Once I was a great beauty and attended all sorts of cocktail-drinking, prize-giving-and-taking, artistic demonstrations and other casually hazardous gatherings organised for the purpose of people wasting other people’s time. I was always in demand and my beautiful face would hang suspended over fashionable garments, smiling continually. An ardent heart, however, beat under the fashionable costumes, and this very ardent heart was like an open tap pouring quantities of hot water over anybody who asked. This wasteful process soon took its toll on my beautiful smiling face. My teeth fell out.
How pitiful the Muses’ hapless suitor
A stranger to the dressing gown’s delights.
A devotee of fashion, dressed up like a doll
And flushed with decorous excitement,
Comes to his study as if entering a ball.
His colours rouge and powder-white;
In aromatic ink he dips
His quill, and drafts a madrigal.
of my ode is this:
beauty is twice
and what is good is doubly
when it is a matter of two socks
made of wool
Unlace yourself, for that harmonious chime,
Tells me from you, that now it is bed time.
Off with that happy busk, which I envy,
That still can be, and still can stand so nigh.
Your gown going off, such beauteous state reveals,
As when from flowery meads th’hill’s shadow steals.
Varenka quickly got dressed, grabbed her new hat and once again began trying it on.
‘Absolutely stunning! Especially like this, from the side…’
Oh! What a woman can get away with when she’s wearing a hat like this! Things that a woman wearing any old hat wouldn’t even dare to dream of.
I’m going to tell a secret: my dress is lovely and I don’t want to die. On Friday the dress will be at my house, and on Saturday I’ll wear it. No death, just blue sea. Are there yellow clouds? There are golden ones. I don’t have a story. Does the dead man? He does: he went to swim in the sea at Urca, the fool, and died, who gave the order?
There were twelve mannequins at Jeanne Veron’s: six of them were lunching, the others still paraded, goddess-like, till their turn came for rest and refreshment. Each of the twelve was a distinct and separate type: each of the twelve knew her type and kept to it, practising rigidly in clothing, manner, voice and conversation.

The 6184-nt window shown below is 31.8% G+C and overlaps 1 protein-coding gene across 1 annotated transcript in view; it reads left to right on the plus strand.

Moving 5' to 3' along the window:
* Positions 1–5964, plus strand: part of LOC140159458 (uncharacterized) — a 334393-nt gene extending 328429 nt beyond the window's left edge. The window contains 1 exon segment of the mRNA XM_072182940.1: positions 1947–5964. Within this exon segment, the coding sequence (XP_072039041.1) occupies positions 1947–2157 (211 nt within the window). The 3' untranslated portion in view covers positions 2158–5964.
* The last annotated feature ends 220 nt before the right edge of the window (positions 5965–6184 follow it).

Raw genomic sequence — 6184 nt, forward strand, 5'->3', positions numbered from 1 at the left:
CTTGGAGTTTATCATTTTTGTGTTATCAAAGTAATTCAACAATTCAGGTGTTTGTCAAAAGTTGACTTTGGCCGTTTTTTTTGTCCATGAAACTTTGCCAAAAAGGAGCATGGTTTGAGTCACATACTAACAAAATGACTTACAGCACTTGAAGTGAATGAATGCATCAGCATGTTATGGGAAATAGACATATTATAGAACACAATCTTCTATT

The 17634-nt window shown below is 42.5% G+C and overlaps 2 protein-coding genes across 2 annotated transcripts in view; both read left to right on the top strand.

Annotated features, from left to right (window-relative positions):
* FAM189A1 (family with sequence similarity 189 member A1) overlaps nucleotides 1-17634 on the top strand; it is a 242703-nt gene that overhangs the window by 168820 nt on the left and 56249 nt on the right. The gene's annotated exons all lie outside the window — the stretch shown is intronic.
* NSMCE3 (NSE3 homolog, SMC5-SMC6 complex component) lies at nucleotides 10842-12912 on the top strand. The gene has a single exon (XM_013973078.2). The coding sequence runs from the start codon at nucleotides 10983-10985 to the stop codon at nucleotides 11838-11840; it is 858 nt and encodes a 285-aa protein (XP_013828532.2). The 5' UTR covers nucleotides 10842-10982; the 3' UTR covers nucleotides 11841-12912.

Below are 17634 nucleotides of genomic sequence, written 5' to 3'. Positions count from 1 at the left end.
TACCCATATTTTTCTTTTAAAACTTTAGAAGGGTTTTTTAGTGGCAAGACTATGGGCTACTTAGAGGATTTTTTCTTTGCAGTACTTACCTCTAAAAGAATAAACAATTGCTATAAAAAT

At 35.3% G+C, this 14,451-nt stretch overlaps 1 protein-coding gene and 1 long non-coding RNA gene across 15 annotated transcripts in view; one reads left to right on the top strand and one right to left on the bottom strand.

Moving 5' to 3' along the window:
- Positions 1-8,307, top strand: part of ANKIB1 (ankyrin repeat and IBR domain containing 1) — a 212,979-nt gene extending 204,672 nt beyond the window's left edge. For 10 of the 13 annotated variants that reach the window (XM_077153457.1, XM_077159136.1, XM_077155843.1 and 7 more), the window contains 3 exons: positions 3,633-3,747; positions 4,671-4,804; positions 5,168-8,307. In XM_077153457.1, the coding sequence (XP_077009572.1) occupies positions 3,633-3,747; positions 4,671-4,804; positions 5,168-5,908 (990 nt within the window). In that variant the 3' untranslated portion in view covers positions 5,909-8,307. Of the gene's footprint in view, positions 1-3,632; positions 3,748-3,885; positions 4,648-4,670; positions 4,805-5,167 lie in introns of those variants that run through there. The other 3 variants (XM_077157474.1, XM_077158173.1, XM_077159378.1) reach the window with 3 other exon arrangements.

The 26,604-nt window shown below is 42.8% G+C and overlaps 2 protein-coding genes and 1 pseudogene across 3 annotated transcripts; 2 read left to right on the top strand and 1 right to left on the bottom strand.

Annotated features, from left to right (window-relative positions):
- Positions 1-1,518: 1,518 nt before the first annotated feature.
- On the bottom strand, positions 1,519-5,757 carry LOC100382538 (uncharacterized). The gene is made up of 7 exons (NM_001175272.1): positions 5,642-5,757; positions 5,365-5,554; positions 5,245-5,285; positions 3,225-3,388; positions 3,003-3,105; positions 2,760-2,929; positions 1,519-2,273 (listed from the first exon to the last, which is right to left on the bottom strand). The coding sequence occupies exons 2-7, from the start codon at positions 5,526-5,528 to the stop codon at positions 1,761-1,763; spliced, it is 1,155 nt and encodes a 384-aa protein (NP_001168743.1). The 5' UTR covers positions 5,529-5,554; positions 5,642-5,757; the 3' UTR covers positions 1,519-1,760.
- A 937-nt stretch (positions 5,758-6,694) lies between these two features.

The Pierrot-Eel, seated, casual, tapped the marble balusters with a dangling heel, revealing only its two satin slippers and a black-gloved hand bent back against one hip. The two oblique slits in the mask, carefully covered over with a tulle mesh, allowed only a smothered fire of indeterminate color to pass through.
Helen pouted, and dragged over to the swing for comfort. She swung high, and thought Doctor Malcolm was a most beautiful man – and wondered if his dog had finished the plate of bones in the backyard. Decided to go and see. Slower she swung, then took a flying leap; her tight skirt caught on a nail – there was a sharp, tearing sound – quickly she glanced at the others – they had not noticed – and then at the frock – at a hole big enough to stick her hand through. She felt neither frightened nor sorry.
Riki pulled the towel closer to cover the wide expanses of rosy flesh between the top and bottom of an extremely scanty bikini. Obviously this guy was a real hick who just didn’t know any better. His Southern drawl was a give-away. He probably didn’t even know that this kind of a pass might get him a slap in the face from most girls.
But then, Riki wasn’t most girls! Not by a long shot. It might be fun to lead this square on a little. Just for kicks. With a coy glance, Riki let the towel slip down to expose part of one sun-tinted swell of flesh.
There’s a conventional belief that it’s horrible to grow old, because old age is ugly. As a result, a woman has her white hairs plucked, or dyes them; she uses makeup to hide her wrinkles, or at least, tries to add some luster to her faded cheeks with the deceptive glitter of bright fabrics. I don’t want to make a long catalogue of cosmetic artifices, so I’ll stop there. But note that instead of banishing the signs of old age, such devices merely make them more lasting and more glaring.
The gallery owner was pushing through the crowd towards Drioli. He was calm now, deadly serious, making a smile with his mouth. ‘Monsieur,’ he said, ‘I will buy it. I said I will buy it. Monsieur.’ ‘How can you buy it?’ Drioli asked softly. All the sadness in the world was in his voice. ‘Yes!’ they were saying in the crowd. ‘How can he sell it? It is part of himself!’